Saturday, July 19, 2008

Rescue the Beagles: The Review

Ok, time to finally put up this review as it has been long overdue.

Rescue the Beagles was created as an entry into the TIGSource's Procedural Generation Competition that finished not too long ago. It also emerged as the winner out of some quite worthy entries. You can check out all the other entrants here.

Rescue the Beagles started pretty well for me. The menu screen is really simple, and has the wonderful background art as its background. The pixel art is also very nice and the music set the tone for the excellent ingame music.

The aim of the game is rescue the titular beagles from the evil forces of cosmetic testers while navigating a procedurally generated three-tiered landscape and avoiding lawyers, radioactive lip balm and giant yeti-looking creatures. I shouldn't forget to mention that you can defeat all the enemies (except for the lip balm, 'cos that would just be weird) by well aimed throws of owls...or their poop...yeah.

If you're like me, once you read that and see what it looks like, you would be drawn in like a fly to a fly zapper.

And after my first couple of play throughs I was hooked! The fact that Bibi could serve as a spotter of beagles and in that way collaborate with me was also a major plus.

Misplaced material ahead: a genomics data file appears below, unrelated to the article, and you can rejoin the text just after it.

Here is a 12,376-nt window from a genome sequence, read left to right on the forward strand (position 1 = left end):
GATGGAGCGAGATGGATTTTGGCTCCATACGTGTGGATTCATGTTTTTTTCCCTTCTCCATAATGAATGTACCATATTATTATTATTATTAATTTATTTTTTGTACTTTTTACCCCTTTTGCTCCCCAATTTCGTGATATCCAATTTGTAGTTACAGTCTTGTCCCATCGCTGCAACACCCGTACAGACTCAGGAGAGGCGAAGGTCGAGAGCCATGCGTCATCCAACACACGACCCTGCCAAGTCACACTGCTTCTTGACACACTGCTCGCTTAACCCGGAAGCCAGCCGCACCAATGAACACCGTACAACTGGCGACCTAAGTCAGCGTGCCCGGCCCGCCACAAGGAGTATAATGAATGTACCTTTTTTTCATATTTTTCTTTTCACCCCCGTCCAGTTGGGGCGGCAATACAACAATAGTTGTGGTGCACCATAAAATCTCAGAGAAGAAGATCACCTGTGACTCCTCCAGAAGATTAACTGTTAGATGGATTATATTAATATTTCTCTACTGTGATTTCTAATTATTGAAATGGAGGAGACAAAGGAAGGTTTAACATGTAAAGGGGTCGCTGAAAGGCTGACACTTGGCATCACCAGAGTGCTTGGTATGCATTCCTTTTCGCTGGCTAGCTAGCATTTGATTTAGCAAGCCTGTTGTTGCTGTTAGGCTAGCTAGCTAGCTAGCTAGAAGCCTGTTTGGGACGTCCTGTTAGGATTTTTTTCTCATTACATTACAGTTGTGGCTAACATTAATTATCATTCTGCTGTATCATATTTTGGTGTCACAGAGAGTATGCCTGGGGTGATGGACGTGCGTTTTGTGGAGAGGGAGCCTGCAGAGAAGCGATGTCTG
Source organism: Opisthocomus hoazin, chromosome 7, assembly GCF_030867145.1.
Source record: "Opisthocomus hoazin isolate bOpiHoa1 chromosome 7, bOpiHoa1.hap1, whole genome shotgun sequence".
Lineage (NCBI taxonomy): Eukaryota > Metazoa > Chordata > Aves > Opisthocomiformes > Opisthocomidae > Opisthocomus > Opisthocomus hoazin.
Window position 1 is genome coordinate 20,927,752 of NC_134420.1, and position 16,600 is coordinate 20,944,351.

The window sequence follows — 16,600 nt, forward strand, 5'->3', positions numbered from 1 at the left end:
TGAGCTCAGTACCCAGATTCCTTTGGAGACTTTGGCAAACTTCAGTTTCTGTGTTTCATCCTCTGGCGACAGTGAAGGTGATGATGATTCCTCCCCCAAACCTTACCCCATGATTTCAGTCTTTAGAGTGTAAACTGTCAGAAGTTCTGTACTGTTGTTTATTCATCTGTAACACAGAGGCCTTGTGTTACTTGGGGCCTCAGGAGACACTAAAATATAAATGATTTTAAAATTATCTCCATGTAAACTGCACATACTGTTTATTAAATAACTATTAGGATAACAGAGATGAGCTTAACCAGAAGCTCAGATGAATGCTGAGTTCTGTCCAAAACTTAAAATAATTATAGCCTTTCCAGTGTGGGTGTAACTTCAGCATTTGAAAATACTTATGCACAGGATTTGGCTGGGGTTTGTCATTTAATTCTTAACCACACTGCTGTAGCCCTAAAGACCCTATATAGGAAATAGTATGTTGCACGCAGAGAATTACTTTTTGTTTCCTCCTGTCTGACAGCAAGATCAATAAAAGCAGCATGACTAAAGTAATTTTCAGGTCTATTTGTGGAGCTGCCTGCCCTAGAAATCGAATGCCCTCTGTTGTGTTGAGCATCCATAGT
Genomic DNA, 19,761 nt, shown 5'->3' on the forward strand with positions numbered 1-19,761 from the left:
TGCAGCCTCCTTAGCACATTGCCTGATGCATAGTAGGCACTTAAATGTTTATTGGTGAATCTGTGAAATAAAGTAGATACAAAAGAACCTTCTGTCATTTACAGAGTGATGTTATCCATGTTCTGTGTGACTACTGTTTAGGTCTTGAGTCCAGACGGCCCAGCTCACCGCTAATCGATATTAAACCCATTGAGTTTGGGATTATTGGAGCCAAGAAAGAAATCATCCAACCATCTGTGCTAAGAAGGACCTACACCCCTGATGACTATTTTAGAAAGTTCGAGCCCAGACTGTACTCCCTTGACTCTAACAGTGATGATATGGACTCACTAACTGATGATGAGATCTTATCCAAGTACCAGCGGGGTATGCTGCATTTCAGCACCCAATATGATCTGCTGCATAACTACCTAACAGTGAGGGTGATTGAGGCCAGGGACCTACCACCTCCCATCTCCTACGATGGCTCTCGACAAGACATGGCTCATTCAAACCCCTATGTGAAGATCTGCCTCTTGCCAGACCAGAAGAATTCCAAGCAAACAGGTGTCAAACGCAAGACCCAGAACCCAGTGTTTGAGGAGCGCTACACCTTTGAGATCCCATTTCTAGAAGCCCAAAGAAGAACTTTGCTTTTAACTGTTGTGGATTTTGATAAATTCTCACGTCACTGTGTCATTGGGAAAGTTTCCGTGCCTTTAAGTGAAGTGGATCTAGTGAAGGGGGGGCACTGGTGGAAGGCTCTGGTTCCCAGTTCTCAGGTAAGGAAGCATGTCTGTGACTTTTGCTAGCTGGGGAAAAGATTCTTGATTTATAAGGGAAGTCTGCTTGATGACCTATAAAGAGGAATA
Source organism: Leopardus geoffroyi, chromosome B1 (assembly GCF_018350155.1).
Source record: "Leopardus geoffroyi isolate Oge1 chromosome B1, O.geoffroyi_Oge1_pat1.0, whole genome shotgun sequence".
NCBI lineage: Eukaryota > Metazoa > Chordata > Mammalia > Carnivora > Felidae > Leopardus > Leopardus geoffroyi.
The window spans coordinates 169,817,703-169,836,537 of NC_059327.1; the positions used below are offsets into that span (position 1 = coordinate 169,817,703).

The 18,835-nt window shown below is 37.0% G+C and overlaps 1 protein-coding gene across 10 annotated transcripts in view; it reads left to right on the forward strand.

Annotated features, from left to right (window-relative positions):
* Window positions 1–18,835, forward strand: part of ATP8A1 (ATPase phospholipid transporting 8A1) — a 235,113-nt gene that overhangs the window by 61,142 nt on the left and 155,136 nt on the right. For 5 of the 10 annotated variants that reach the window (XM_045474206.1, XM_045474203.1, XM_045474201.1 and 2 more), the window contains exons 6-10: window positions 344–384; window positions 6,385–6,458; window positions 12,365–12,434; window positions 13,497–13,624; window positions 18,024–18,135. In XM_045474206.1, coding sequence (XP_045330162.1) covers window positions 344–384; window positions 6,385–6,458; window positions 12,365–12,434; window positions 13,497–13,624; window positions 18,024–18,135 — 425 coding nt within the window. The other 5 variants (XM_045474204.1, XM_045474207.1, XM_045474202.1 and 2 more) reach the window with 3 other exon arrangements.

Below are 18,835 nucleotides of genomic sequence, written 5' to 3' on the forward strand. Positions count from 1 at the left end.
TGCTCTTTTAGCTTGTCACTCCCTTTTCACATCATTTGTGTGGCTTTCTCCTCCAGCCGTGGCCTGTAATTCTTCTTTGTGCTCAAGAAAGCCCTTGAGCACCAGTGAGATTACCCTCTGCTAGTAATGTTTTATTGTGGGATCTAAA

The pacing of the game, the graphics, the sound, it all comes together to form quite an interesting arcadey title. The integration of an online high score table is also a definite plus.

Sometimes I do feel like whatever code was used to generate the levels may be a tad unfair, but that could also be me just being crap of course. I also feel that it requires a few more animations to help players get feedback about certain activities. The falling distance of the player is very short and it takes some time to be able to gauge a safe distance to fall reliably. The addition of a panic animation or something similar could alert the player to the fact that they may be about to bite off more than they can chew. And maybe some sort of indicator could be used to let players know when they are close to losing a beagle.

Aside from those little niggles, I am quite happy with the game. It is perfect for a 5-10 minute break, and there is enough depth in the level flow and control schemes to allow for 'advanced' play.

You can get it here.

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